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# Def/Finite sequence

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Definition of Finite sequence: Suppose that $n$ is a natural number, and $X$ is a set. A finite sequence of elements of $X$, of length $n$, is a function $a \colon n \rightarrow X$, where $n$ is thought of set-theoretically as: $$n = \{ 0,1,2,3, \ldots, n-1 \}.$$ If $0 \leq i < n$, then rather than writing $a(i)$, one uses the subscript notation $a_i$, to denote the evaluation of $a$ at $i$. One calls $a_i$ the $i^{th}$ entry in the finite sequence $a$.

When defining or declaring a finite sequence, one typically writes, "Let $a_0, \ldots, a_{n-1}$ be a sequence of..."

In some circumstances, it is useful to refer to the empty sequence of length $0$; such a sequence is unique, since there is a unique function from $\emptyset$ to a set $X$, namely $\emptyset$. For this reason, we write $\emptyset$ to denote the empty sequence, in this context.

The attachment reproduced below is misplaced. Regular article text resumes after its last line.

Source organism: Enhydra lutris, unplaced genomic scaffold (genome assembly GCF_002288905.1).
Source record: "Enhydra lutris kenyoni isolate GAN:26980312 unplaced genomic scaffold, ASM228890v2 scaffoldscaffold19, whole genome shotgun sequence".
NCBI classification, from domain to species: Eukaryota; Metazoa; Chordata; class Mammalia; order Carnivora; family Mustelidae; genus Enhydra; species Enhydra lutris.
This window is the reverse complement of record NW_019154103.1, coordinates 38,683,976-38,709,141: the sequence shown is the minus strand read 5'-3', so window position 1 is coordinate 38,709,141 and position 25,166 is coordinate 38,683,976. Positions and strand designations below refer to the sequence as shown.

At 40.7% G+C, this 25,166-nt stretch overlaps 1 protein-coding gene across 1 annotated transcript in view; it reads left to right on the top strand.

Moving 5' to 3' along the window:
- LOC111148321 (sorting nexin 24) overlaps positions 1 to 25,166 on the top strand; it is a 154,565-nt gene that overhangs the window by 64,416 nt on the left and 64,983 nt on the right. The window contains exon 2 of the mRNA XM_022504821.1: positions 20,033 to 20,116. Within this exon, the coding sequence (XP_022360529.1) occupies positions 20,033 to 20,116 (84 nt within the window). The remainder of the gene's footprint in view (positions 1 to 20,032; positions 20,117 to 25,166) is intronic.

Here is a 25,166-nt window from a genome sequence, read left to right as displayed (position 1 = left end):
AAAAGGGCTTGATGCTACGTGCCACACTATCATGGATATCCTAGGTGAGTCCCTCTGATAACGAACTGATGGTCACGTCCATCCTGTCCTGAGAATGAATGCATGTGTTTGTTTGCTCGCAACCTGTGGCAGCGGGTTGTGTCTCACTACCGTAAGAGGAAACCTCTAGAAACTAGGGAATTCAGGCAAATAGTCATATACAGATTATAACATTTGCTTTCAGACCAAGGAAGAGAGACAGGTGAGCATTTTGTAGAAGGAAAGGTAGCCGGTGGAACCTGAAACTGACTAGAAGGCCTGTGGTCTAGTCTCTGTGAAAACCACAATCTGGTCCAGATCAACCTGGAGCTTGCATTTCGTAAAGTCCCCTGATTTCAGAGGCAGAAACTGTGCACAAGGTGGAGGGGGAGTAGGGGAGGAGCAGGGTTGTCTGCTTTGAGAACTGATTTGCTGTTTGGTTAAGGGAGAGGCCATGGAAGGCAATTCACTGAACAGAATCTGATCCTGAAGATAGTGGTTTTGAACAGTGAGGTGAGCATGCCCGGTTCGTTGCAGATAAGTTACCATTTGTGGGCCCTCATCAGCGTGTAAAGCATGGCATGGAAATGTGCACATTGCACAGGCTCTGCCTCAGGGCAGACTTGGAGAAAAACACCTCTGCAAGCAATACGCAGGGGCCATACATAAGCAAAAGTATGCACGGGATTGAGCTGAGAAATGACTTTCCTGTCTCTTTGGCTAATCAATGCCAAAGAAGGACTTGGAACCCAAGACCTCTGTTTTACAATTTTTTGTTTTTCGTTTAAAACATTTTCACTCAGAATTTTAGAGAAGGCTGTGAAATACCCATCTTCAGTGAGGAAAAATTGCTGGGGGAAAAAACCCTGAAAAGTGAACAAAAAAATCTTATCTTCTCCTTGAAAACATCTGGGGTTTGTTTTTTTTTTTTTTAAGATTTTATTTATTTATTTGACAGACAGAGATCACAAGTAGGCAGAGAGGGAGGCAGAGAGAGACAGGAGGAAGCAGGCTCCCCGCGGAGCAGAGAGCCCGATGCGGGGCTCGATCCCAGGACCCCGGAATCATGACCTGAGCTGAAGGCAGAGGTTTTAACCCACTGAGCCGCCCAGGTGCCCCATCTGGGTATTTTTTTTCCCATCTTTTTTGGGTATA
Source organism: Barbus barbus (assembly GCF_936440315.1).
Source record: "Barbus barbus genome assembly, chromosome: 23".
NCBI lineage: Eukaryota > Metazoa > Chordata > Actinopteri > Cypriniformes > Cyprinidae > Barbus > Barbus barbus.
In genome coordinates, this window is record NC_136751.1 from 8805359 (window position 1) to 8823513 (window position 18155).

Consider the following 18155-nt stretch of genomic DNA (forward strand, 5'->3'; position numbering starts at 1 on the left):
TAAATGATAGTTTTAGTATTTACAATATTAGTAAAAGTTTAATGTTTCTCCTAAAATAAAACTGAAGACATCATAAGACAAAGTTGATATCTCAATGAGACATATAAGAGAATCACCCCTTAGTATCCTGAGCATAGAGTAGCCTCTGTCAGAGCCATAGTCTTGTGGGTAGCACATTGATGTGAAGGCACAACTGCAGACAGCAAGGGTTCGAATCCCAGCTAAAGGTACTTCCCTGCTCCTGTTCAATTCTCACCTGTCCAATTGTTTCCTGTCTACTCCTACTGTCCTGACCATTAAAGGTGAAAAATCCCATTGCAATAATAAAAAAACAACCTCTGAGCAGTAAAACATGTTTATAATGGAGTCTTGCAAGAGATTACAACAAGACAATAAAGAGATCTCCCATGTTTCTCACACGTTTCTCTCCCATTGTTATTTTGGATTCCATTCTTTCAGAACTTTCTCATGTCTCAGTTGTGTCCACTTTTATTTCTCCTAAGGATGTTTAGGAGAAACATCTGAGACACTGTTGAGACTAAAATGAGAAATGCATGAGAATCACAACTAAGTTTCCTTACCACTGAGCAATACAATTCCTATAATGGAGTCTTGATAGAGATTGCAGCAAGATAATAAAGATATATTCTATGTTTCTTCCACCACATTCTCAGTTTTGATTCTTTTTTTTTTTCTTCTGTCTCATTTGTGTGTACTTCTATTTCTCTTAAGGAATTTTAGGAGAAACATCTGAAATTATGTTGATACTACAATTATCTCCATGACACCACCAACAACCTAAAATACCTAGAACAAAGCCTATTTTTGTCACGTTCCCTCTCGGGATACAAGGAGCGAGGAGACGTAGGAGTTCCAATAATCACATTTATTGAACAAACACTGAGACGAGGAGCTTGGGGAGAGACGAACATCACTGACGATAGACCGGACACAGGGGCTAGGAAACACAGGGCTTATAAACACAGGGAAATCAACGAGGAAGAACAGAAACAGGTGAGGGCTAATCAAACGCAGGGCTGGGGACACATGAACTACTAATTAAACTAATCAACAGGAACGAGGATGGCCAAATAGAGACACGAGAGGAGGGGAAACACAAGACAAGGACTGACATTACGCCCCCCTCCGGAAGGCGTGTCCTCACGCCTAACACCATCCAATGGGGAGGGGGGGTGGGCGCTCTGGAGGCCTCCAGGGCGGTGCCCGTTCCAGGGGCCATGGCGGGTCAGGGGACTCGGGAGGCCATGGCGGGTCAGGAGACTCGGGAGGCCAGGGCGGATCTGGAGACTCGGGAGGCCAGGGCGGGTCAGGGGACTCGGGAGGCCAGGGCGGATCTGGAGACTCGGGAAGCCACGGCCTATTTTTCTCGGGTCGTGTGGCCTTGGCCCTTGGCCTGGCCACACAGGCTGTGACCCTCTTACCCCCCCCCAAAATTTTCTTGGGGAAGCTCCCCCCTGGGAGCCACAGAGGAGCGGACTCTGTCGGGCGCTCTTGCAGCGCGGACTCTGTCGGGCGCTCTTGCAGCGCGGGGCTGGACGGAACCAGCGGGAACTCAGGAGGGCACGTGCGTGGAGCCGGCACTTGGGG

## Logical Connections

This definition logically relies on the following definitions and statements: Def/Natural number, Def/Function

The following statements and definitions logically rely on the material of this page: Def/Circuit, Def/Domain topograph, Def/Euclidean algorithm, Def/Factorization into irreducibles, Def/Ordered tuple, Def/Prime factorization, State/Natural numbers can be factored into primes, State/Permutations can be decomposed into transpositions, State/Products of invertible residues are invertible, and State/Uniqueness of prime factorization

To visualize the logical connections between this definition and other items of mathematical knowledge, you can visit any of the following clusters, and click the "Visualize" tab: Clust/Naive set theory, Clust/Sequences